PWM Diversion Regulators for use on hydro turbines
We only list one make of PWM diversion regulator (in two sizes see drop down) as it is a good make, fair price and reliable.
My gripes with Morning star PWM regulators is that the LCD screen is extra and to set exact bulk/float/EQ settings you need a laptop, software and a special cable. One day they might add Bluetooth so you can do all this over your phone without all this hassle. They do provide dip switches that can often get you close enough to the advised voltage settings of your battery bank
Be warned that there are copies of these Morning star TS-60/40 PWM regulators on Chinese web sites, but believe us these are rubbish and will fail (we bought two to test and both failed after a few hours of operation).
I do not advise the Schneider C40 or C60 as they tend to thermally overload if pushed hard – hydro diversions can be high and sustained so you need a robust regulator.
A good make is the Power Master PM60 as it allows you to make exact voltage settings by turning pots and these settings are displayed on the digital display that is included. But these units are not easy to buy at a good price. They are sold by Electus and Jaycar in NZ branded Rich or SunStar part number MP3728.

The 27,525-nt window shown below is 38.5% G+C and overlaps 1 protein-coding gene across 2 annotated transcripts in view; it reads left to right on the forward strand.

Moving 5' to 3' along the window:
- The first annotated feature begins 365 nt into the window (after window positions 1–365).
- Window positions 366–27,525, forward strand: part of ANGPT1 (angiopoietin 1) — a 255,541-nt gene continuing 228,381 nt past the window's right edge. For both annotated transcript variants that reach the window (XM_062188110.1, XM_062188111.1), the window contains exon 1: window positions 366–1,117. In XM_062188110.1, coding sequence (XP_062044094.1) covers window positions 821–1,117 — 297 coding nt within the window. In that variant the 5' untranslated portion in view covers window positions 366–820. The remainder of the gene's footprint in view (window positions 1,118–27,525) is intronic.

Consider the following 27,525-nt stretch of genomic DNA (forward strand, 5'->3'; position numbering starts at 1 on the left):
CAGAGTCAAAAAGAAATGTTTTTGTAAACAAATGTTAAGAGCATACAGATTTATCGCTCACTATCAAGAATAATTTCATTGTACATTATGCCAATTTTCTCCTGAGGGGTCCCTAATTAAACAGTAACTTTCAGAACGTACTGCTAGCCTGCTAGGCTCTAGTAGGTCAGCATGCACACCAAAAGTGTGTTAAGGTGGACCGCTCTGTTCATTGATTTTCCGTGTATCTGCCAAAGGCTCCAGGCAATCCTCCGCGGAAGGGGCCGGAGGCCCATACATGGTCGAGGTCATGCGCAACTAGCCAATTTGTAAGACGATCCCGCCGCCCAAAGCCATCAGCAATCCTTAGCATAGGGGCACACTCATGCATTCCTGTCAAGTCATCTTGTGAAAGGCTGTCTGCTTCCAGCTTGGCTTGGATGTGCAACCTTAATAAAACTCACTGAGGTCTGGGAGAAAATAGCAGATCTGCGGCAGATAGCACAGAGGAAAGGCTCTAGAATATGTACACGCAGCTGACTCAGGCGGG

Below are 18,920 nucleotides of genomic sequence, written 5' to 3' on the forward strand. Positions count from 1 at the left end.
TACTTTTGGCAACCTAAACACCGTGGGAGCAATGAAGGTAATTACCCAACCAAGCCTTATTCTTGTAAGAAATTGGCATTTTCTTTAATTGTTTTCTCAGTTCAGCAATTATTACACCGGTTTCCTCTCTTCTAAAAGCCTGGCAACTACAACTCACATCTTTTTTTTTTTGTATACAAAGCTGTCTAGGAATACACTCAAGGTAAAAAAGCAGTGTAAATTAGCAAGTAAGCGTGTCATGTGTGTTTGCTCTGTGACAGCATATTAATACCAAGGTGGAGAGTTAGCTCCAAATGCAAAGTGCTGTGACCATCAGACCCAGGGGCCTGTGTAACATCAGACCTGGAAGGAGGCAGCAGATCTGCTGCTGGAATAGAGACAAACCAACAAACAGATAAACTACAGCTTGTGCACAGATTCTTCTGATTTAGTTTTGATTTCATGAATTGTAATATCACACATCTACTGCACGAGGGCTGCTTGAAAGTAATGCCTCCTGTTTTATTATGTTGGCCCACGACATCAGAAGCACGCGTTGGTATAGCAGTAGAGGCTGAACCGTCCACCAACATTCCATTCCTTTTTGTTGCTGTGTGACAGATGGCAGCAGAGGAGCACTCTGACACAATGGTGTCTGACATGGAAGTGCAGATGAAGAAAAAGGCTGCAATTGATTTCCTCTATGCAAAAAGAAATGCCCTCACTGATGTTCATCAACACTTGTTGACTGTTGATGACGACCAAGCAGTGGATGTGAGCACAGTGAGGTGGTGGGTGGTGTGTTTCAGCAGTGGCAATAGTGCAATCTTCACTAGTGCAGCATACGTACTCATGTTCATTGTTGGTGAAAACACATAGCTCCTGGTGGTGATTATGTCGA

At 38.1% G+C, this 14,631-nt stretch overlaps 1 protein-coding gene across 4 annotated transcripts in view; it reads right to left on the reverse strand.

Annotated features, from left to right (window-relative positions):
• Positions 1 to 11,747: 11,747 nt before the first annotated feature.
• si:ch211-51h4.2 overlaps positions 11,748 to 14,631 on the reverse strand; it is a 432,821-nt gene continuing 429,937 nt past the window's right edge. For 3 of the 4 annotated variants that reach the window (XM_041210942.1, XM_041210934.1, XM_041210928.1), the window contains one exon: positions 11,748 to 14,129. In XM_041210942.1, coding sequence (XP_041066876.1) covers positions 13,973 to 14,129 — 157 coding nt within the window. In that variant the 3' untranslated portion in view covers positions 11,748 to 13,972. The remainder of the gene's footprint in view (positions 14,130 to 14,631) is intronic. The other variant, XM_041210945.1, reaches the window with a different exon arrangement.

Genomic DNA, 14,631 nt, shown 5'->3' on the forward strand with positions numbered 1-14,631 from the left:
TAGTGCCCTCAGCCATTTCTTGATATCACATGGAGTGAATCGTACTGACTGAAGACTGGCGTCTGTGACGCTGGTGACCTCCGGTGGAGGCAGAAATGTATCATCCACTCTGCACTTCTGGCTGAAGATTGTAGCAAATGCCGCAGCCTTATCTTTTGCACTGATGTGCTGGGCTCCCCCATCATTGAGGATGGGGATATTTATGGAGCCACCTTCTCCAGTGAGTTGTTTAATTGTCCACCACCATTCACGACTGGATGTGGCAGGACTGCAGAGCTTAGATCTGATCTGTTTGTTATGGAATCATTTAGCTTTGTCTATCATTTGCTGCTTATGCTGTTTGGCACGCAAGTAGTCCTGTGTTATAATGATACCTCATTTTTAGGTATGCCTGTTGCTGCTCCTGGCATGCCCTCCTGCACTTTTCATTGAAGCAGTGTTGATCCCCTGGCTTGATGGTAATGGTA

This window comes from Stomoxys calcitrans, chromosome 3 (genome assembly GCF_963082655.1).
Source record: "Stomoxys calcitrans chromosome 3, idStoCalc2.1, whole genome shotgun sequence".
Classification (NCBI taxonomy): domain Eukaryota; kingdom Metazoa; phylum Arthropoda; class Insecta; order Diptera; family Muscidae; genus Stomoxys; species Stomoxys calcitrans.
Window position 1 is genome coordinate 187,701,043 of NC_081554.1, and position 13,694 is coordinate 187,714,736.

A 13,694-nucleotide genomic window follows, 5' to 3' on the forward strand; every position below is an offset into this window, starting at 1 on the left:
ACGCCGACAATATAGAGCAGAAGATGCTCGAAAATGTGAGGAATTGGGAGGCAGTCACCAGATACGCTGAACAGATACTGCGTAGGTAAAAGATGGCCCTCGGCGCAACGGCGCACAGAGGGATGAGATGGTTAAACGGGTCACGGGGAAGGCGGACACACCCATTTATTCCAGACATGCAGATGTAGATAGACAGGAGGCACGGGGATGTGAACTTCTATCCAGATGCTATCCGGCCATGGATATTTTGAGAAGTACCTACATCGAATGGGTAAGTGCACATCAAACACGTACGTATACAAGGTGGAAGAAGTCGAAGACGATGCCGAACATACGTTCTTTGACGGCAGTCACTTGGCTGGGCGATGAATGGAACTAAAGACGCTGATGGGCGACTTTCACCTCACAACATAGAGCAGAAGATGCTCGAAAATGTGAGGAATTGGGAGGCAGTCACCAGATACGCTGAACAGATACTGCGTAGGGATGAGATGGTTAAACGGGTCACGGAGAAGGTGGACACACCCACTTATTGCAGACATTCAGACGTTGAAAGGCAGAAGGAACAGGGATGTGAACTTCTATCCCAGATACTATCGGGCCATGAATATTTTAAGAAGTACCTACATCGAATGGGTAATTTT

Why use a PWM regulator?
It is true you may not need one. Some good brand MPPT regulators can do diversion and MPPT.
But what if you want to divert power and want to use a cheap low cost MPPT that does not have diversions features or you want to inject AC power (using a cost effective Solis GTI) via the AC side of your off-grid inverter while preventing the battery from overcharging.
Another common application is to use the PWM signal that these units put out to drive a bank of SSR’s (D1D40) to divert even more power. The amount of power you can divert is then only limited by the number of SSR’s you add and the size of the attached DC load resistors. See this link section 3.3 for a description of how this is done.
In general, if you buy a 60 amp PWM regulator you should not install a DC resistive load of more than 40 amp draw. In very hot countries reduce this to 30 amps. For example:
- 1.8 Ohm resistor at 54V is 1.62 kW and 30 amp draw
- 2.0 Ohm resistor at 54V is 1.46 kW and 27 amp draw